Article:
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It is kind of hard to accept that you have to duplicate vertices if a vertex has 2 texture coordinates. If you have 3dmax, try texturing a cube with Unwrap UVW. Planar map every face and export it to .3ds. Then import it back in and you will see that the vertices were split.

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heh, this makes the indexed vertex thing useless. So, my vertex array must have 24 vertices, as well as the color and texture coordinates array in order to properly texturemap the cube.

Am I right?

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Guest Anonymous Poster
ever think that at some point you''re going to have to learn how to understand the red book, instead of hoping for a tutorial on every possible combination of things you want to do?

look: every vertex in opengl can have one set of tex coords for each texture unit. That means if a vertex has more than one tex coord you need to use more than one vertex. But you don''t need to understand that now, hell you''d probably be better off NOT knowing and then asking for another tutorial when you notice it doesn''t work exactly as you expected.

GreenToad has provided you with a tutorial. Thats all there is to it. Go implement it.



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quote:
Original post by Anonymous Poster
every vertex in opengl can have one set of tex coords for each texture unit. That means if a vertex has more than one tex coord you need to use more than one vertex.


I''ll take that as a ''yes'' in relation to my last question.

For the rest, we can talk about it if you post with your real name.

Thanks.

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you might get away with a few less if you build your texture with this in mind, but it might cause a lot of headache. a vertex is not just a position. if you dont find a way to map a 3d cube to a 2d texture 8 of them arent enough. you could do it with 16 i guess, if you make it two c-like shapes or one loop and two squares, but that wont help much if you need three normals per corner for lighting.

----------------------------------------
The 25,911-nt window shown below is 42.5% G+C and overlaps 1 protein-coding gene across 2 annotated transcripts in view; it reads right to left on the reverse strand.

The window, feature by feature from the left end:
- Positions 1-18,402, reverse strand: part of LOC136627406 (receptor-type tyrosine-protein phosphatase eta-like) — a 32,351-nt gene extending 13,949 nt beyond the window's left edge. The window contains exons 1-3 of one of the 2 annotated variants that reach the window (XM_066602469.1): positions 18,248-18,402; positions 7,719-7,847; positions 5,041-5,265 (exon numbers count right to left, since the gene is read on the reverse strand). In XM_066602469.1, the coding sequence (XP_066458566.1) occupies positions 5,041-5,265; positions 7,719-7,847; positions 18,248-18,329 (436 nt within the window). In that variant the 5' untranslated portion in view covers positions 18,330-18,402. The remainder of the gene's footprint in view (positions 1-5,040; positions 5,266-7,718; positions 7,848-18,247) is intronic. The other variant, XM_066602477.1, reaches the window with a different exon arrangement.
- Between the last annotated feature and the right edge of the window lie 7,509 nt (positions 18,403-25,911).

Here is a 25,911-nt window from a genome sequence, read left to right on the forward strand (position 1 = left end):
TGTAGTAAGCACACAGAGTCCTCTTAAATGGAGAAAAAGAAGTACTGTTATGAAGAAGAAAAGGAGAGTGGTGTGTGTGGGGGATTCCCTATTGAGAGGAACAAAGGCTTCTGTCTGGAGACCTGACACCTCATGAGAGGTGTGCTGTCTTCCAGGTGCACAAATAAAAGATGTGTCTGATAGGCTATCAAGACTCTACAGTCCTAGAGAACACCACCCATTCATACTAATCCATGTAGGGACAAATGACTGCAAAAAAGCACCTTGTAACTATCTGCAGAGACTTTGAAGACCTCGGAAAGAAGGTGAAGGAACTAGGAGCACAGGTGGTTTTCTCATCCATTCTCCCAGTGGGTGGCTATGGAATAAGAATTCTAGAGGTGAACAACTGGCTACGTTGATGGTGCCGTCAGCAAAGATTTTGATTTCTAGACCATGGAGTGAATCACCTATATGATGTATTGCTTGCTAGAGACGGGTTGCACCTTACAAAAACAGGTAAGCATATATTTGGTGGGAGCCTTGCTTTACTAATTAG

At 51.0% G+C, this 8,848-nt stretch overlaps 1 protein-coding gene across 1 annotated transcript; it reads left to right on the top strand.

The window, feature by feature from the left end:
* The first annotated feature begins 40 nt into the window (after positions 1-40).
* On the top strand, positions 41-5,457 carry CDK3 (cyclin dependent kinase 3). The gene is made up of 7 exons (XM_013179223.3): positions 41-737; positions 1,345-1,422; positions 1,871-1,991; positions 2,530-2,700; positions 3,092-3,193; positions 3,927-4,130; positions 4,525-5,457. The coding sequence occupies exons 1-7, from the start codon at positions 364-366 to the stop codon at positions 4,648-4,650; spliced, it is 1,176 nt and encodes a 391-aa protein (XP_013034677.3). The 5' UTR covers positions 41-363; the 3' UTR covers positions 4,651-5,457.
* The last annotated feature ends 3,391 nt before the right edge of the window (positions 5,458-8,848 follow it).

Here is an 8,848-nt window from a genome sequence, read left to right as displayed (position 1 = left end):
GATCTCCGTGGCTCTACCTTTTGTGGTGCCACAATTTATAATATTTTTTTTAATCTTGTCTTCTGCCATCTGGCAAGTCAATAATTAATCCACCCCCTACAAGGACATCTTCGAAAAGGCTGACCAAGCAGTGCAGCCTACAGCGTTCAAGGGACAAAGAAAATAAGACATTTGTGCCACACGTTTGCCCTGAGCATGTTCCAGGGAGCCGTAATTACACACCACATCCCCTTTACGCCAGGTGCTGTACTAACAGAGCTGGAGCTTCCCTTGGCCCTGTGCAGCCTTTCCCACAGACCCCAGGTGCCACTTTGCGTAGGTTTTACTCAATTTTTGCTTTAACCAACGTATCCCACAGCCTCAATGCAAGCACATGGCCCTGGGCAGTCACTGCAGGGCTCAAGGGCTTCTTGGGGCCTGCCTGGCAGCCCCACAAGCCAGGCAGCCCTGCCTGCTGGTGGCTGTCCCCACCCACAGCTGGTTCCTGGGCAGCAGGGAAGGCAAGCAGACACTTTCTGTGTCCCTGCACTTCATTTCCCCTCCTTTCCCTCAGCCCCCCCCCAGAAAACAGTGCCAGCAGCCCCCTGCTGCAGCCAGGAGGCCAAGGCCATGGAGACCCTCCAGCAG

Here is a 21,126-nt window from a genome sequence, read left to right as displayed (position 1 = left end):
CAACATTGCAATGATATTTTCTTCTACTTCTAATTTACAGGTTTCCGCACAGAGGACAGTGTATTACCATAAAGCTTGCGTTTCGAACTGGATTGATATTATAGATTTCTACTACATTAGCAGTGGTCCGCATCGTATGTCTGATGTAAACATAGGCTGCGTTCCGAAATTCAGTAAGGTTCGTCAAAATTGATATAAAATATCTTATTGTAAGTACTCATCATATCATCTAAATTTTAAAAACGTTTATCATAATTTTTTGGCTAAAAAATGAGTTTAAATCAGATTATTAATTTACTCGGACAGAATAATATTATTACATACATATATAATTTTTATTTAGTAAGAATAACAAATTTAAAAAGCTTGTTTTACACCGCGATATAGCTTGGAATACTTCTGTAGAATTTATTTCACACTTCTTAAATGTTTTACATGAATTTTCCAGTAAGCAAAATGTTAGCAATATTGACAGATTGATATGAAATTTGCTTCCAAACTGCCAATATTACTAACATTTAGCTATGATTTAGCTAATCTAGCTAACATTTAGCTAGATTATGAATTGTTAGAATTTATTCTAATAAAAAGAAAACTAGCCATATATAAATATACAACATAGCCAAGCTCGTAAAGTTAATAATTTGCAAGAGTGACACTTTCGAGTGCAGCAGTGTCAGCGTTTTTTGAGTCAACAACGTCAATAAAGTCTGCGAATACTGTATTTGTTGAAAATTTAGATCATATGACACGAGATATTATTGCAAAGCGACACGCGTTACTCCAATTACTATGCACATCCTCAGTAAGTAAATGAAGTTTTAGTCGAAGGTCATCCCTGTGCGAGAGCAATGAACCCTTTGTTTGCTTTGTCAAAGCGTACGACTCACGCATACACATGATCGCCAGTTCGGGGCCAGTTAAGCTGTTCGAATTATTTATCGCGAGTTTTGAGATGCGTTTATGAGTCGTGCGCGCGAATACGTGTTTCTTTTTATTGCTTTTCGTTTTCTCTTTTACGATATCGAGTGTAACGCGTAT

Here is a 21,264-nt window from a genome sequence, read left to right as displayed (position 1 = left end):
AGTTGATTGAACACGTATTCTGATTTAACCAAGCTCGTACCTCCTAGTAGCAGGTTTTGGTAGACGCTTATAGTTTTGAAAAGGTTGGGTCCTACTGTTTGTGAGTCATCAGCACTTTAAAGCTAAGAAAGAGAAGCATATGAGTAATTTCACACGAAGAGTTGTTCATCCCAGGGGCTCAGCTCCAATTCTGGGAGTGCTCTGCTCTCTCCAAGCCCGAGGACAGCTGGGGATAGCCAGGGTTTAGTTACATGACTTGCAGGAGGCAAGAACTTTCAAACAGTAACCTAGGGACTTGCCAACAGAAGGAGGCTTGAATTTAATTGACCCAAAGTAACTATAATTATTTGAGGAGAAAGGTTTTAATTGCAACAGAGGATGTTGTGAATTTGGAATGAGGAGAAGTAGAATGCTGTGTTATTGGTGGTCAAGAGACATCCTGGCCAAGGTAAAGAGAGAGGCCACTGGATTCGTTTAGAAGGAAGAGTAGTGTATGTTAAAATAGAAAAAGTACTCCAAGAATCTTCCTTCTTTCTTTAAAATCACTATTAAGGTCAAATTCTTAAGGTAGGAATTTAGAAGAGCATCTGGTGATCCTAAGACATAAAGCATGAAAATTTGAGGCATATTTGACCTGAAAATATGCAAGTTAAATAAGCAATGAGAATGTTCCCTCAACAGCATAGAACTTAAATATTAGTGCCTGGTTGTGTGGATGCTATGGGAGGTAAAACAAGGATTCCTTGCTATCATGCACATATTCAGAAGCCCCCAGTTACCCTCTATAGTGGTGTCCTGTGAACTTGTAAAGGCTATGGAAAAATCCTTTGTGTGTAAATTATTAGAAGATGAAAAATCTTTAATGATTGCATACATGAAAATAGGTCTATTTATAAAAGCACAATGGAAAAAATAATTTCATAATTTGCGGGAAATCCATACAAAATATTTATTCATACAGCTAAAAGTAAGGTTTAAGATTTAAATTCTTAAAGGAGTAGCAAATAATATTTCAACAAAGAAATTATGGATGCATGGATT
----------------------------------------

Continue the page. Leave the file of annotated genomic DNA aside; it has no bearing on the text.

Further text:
and no, thats not making indexed vertices useless. draw your textured cube in immediate mode and you will still be sending the same number of vertices. just that a 2byte index is a lot smaller than 5 floats (20byte) or even 8(32byte). besides that a cube is always a horrible thing because of its sharp edges.

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quote:
Original post by owl
quote:
Original post by Anonymous Poster
every vertex in opengl can have one set of tex coords for each texture unit. That means if a vertex has more than one tex coord you need to use more than one vertex.


I'll take that as a 'yes' in relation to my last question.

For the rest, we can talk about it if you post with your real name.

Thanks.



Hello owl

No, index are quite useful. You just picked the worst type of model. For a box you are right, to get correct lighting you will need to define 24 verticies and an index is for the most part useless. I faced this same problem after reading the document from flexporter regarding proper lighting of a box.

Now, onto what your going to do in real life, after you finish playing with the box. Most models don't have hard edges like a box, the texture is skinned accross the model and in this case (which is most of the time) the best results come from averageing the normals at each vertex giving you a nice round surface.

Consider a plane model that has a texture streched accross the top of it, do you really want the lighthing to show off each different triangle edge. I hope not. There are edges that you do want that, and in these cases the modeler will duplicate the verticies.

If you want to go over this in detail then have a look at www.opengl.org in there future suggestions, there is a detailed description as to why this just doesn't matter. Hope that helps.

Later, Ben


[edited by - zander76 on November 18, 2003 8:38:48 AM]